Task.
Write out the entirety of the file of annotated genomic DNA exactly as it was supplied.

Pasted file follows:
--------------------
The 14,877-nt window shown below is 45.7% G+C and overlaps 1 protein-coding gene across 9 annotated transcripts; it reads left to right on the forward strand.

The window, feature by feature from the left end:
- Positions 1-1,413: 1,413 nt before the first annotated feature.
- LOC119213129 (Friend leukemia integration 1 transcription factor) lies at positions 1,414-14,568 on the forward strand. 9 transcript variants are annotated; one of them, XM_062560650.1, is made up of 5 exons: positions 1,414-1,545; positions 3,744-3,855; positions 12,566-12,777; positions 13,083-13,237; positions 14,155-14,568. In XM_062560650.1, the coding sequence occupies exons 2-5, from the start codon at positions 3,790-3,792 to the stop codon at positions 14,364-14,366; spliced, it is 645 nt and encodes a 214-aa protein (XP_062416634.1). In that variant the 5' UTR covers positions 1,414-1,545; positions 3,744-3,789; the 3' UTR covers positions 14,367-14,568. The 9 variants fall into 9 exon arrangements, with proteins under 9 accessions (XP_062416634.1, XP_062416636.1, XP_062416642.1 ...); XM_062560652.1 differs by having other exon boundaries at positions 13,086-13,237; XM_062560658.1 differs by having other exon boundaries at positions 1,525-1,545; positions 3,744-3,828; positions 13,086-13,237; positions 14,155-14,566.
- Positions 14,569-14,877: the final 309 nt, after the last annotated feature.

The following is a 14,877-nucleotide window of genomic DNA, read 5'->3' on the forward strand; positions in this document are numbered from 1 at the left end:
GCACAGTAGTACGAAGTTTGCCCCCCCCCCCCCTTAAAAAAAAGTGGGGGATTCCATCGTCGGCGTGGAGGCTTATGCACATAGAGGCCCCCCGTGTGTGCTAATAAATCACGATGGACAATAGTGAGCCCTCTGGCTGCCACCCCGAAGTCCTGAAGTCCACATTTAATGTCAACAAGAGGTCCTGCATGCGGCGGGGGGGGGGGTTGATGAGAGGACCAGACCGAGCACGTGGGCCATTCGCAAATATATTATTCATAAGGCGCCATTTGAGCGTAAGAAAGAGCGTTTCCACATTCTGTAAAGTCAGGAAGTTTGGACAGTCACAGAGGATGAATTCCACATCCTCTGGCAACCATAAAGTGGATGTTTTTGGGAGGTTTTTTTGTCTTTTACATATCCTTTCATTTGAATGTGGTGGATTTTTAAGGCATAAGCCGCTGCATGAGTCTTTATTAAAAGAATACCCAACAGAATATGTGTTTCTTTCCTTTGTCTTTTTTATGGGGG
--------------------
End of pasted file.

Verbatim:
The 14,877-nt window shown below is 45.7% G+C and overlaps 1 protein-coding gene across 9 annotated transcripts; it reads left to right on the forward strand.

The window, feature by feature from the left end:
- Positions 1-1,413: 1,413 nt before the first annotated feature.
- LOC119213129 (Friend leukemia integration 1 transcription factor) lies at positions 1,414-14,568 on the forward strand. 9 transcript variants are annotated; one of them, XM_062560650.1, is made up of 5 exons: positions 1,414-1,545; positions 3,744-3,855; positions 12,566-12,777; positions 13,083-13,237; positions 14,155-14,568. In XM_062560650.1, the coding sequence occupies exons 2-5, from the start codon at positions 3,790-3,792 to the stop codon at positions 14,364-14,366; spliced, it is 645 nt and encodes a 214-aa protein (XP_062416634.1). In that variant the 5' UTR covers positions 1,414-1,545; positions 3,744-3,789; the 3' UTR covers positions 14,367-14,568. The 9 variants fall into 9 exon arrangements, with proteins under 9 accessions (XP_062416634.1, XP_062416636.1, XP_062416642.1 ...); XM_062560652.1 differs by having other exon boundaries at positions 13,086-13,237; XM_062560658.1 differs by having other exon boundaries at positions 1,525-1,545; positions 3,744-3,828; positions 13,086-13,237; positions 14,155-14,566.
- Positions 14,569-14,877: the final 309 nt, after the last annotated feature.

The following is a 14,877-nucleotide window of genomic DNA, read 5'->3' on the forward strand; positions in this document are numbered from 1 at the left end:
GCACAGTAGTACGAAGTTTGCCCCCCCCCCCCCTTAAAAAAAAGTGGGGGATTCCATCGTCGGCGTGGAGGCTTATGCACATAGAGGCCCCCCGTGTGTGCTAATAAATCACGATGGACAATAGTGAGCCCTCTGGCTGCCACCCCGAAGTCCTGAAGTCCACATTTAATGTCAACAAGAGGTCCTGCATGCGGCGGGGGGGGGGGTTGATGAGAGGACCAGACCGAGCACGTGGGCCATTCGCAAATATATTATTCATAAGGCGCCATTTGAGCGTAAGAAAGAGCGTTTCCACATTCTGTAAAGTCAGGAAGTTTGGACAGTCACAGAGGATGAATTCCACATCCTCTGGCAACCATAAAGTGGATGTTTTTGGGAGGTTTTTTTGTCTTTTACATATCCTTTCATTTGAATGTGGTGGATTTTTAAGGCATAAGCCGCTGCATGAGTCTTTATTAAAAGAATACCCAACAGAATATGTGTTTCTTTCCTTTGTCTTTTTTATGGGGG